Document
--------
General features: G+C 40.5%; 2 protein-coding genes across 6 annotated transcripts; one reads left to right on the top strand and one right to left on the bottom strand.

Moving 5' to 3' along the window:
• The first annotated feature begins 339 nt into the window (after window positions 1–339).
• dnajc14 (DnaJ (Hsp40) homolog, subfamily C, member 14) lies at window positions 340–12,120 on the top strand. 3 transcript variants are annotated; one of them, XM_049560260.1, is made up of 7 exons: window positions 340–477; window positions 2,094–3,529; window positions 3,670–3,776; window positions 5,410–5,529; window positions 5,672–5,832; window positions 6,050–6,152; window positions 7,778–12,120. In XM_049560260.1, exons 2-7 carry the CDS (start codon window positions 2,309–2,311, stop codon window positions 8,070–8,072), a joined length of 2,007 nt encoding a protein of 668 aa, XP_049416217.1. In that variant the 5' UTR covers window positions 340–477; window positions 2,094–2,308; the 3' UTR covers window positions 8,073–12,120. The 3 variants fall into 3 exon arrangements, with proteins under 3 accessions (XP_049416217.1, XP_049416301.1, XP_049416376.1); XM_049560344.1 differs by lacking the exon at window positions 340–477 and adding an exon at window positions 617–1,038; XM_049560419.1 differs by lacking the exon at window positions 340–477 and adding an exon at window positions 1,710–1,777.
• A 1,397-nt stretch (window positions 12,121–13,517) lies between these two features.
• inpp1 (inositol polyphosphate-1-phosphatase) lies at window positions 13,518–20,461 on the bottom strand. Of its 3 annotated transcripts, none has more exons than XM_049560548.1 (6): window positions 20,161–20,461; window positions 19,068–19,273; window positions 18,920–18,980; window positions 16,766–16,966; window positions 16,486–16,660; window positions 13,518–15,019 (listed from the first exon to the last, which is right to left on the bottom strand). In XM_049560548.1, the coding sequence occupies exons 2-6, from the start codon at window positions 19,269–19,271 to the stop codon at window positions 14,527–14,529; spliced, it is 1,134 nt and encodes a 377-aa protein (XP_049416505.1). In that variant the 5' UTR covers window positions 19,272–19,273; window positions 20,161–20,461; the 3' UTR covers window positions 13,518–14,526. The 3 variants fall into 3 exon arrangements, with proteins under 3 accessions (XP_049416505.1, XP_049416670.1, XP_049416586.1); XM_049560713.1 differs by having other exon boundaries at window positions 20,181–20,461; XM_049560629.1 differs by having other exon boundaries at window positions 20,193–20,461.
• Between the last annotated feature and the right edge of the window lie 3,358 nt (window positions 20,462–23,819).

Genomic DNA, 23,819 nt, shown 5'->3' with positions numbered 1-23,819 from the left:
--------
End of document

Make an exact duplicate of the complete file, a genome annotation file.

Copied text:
General features: G+C 40.5%; 2 protein-coding genes across 6 annotated transcripts; one reads left to right on the top strand and one right to left on the bottom strand.

Moving 5' to 3' along the window:
• The first annotated feature begins 339 nt into the window (after window positions 1–339).
• dnajc14 (DnaJ (Hsp40) homolog, subfamily C, member 14) lies at window positions 340–12,120 on the top strand. 3 transcript variants are annotated; one of them, XM_049560260.1, is made up of 7 exons: window positions 340–477; window positions 2,094–3,529; window positions 3,670–3,776; window positions 5,410–5,529; window positions 5,672–5,832; window positions 6,050–6,152; window positions 7,778–12,120. In XM_049560260.1, exons 2-7 carry the CDS (start codon window positions 2,309–2,311, stop codon window positions 8,070–8,072), a joined length of 2,007 nt encoding a protein of 668 aa, XP_049416217.1. In that variant the 5' UTR covers window positions 340–477; window positions 2,094–2,308; the 3' UTR covers window positions 8,073–12,120. The 3 variants fall into 3 exon arrangements, with proteins under 3 accessions (XP_049416217.1, XP_049416301.1, XP_049416376.1); XM_049560344.1 differs by lacking the exon at window positions 340–477 and adding an exon at window positions 617–1,038; XM_049560419.1 differs by lacking the exon at window positions 340–477 and adding an exon at window positions 1,710–1,777.
• A 1,397-nt stretch (window positions 12,121–13,517) lies between these two features.
• inpp1 (inositol polyphosphate-1-phosphatase) lies at window positions 13,518–20,461 on the bottom strand. Of its 3 annotated transcripts, none has more exons than XM_049560548.1 (6): window positions 20,161–20,461; window positions 19,068–19,273; window positions 18,920–18,980; window positions 16,766–16,966; window positions 16,486–16,660; window positions 13,518–15,019 (listed from the first exon to the last, which is right to left on the bottom strand). In XM_049560548.1, the coding sequence occupies exons 2-6, from the start codon at window positions 19,269–19,271 to the stop codon at window positions 14,527–14,529; spliced, it is 1,134 nt and encodes a 377-aa protein (XP_049416505.1). In that variant the 5' UTR covers window positions 19,272–19,273; window positions 20,161–20,461; the 3' UTR covers window positions 13,518–14,526. The 3 variants fall into 3 exon arrangements, with proteins under 3 accessions (XP_049416505.1, XP_049416670.1, XP_049416586.1); XM_049560713.1 differs by having other exon boundaries at window positions 20,181–20,461; XM_049560629.1 differs by having other exon boundaries at window positions 20,193–20,461.
• Between the last annotated feature and the right edge of the window lie 3,358 nt (window positions 20,462–23,819).

Genomic DNA, 23,819 nt, shown 5'->3' with positions numbered 1-23,819 from the left: